|Subject: Italy questions forwarded by moderator|
We were in Sorrento and Positano for a week in January, 1999. Here is what
my husband wrote about this part of the trip; his account was originally
listed in the shared files section of this List.
Sorrento Peninsula, Positano &Amalfi Coast Next day, the weather was still dismal, so we decided to delay the Amalfi coast for a day, and explore the Sorrento peninsula, close to base, instead. We took the bus out west to Massa Lubrense but, not knowing what we were looking for, we asked to be dropped off too early, and had a fairly long but pleasant walk into town. Once we were there we found the tourist bureau and gathered up a sheaf of free handouts. After sniffing out the long, long road down to the Marina d. Lobra, we decided there wasn't that much to see and took the next bus uphill to S. Agata sui due Golfi. After a pleasant lunch and a look at the church, we had some trouble finding the right tobacconist for bus tickets. The bus schedule gave us trouble, as it featured prominently a junction, Bivio Titigliano, which we could not find on any map. We thought we had the service to the beach at Nerano di Cantone (on the Amalfi coast side) worked out but we waited for ages, and finally saw a bus labelled 'Nerano' rush by without stopping -- it looked as if it was going off to the garage. (We probably needed to take a Massa Lubrense bus to the mysterious junction) Heading back to Sorrento, we got dropped off at the Capo di Sorrento, and walked back, or rather up and down, past the Marina Grande (which is the little one). We found the 'Emilia' trattoria, recommended by the guidebook, was closed, so we went upscale a bit for our last dinner in Sorrento at the Sorrento Inn, which was good.
The next morning the weather looked better, so we headed off to Positano. There was some uncertainly about which of the blue busses outside the railway station was the one we wanted -- Turkey does this better -- but eventually after a few Positano?'s we settled in. The route heads back towards Naples to Meta, then hits route 163 over the ridge and along the cliffs east to Positano. No. 163 is a masterpiece of Italian engineering and has the Big Sur highway beat. The sheer limestone cliffs drop a few hundred meters below you into the turquoise sea, and rise a few hundred meters above you and for the most part the road prefers to twist rather than use tunnels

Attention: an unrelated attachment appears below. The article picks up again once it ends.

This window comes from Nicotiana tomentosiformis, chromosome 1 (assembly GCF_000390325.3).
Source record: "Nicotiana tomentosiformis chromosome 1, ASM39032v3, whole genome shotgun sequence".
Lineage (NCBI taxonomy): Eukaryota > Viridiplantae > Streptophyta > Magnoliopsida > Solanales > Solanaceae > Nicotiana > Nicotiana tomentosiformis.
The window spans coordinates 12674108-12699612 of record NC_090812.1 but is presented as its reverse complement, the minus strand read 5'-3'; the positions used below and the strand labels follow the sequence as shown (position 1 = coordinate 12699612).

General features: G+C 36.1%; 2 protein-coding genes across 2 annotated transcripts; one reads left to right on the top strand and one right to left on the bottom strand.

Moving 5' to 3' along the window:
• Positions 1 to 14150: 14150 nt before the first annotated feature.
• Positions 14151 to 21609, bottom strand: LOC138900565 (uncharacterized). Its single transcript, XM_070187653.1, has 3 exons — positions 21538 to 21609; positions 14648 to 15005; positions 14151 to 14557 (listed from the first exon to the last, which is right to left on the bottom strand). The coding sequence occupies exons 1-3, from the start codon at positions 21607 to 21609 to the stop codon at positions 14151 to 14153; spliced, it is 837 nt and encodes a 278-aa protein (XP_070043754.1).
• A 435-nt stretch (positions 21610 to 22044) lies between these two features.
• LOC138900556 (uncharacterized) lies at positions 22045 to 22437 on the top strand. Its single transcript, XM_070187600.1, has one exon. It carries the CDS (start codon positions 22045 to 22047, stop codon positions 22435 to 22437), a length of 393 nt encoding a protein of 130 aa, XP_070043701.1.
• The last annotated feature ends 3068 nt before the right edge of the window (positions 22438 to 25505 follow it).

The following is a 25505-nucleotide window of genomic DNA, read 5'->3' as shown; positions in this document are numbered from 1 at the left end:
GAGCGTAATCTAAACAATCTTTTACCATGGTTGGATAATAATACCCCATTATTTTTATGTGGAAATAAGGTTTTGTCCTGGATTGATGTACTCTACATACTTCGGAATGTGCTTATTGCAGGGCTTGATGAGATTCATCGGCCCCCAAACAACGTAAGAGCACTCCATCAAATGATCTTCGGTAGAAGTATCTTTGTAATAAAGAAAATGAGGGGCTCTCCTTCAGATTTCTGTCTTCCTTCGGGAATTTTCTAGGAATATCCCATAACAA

We guessed right and chose the first Positano stop to get off. Positano is a cascade of white and pastel houses down the sides of a not-quite precipitous valley to a fine beach, but not a whisper of a harbour. How it supported a fishing fleet, much less became with Amalfi a sea power which in the early days rivaled Venice and Genoa, is hard to imagine. Half a pocket handkerchief of flat land behind the beach is occupied by a church with a dome of gold, green, and blue tiles, which is about all you can see of it from the town. Before World War II Positano was discovered by artists, and after it, by film stars. Its main contribution to western civilization was the invention of the 'bikini' bathing suit. The tourist literature call it the 'city of romance' and lists the romantic people who used it. Rosellini was listed but not Bergman -- still a sensitive spot after all these years?
We headed down from the bus stop along the switchbacks of the one-way Via Pasitea. The first three hotels were closed, but we found a nice room with a balcony and a beautiful view, at the Hotel Pasitea. Here we had a short walk up to the highway or a long one down to the beach, which was lucky. The city bus does a circuit, down the Via Pasitea to a back alley near the beach, where it rests for half an hour, then across to the east side, up a short stretch of one way to the second bus stop on 163, which has come a long way down towards the beach, up 163 to the Via Pasitea, and down again. This must be the only bus in Italy where you can buy tickets and get change on the bus.
We walked down to the beach and along to the east end, which in season is doubtless a private beach, with gated steps straight up the cliff, onto which cling the beautiful houses of beautiful people (Zefferelli among them). Here we had a picnic lunch, which got a bit chilly as the weather started to have second thoughts about that sunshine. We then headed west along a corniche past the Torre Trasita (there are watch towers against Saracens on every point) to the next beach, the Spiaggia del Fornillo. There is a little Madonna in a niche of the cliff here, with a pile of beach pebbles at her feet. Apparently if you present her with a beach pebble with a hole in it, this is very good medicine. Tom looked and looked for one, but could not find any. Indeed, they must now be rare, because most of the pebbles at the foot of the statue did not have holes in them. Next time, we'll bring one with us, or would that be cheating? I am willing to bet that this custom goes back a long way, before Christianity and the Catholic Church..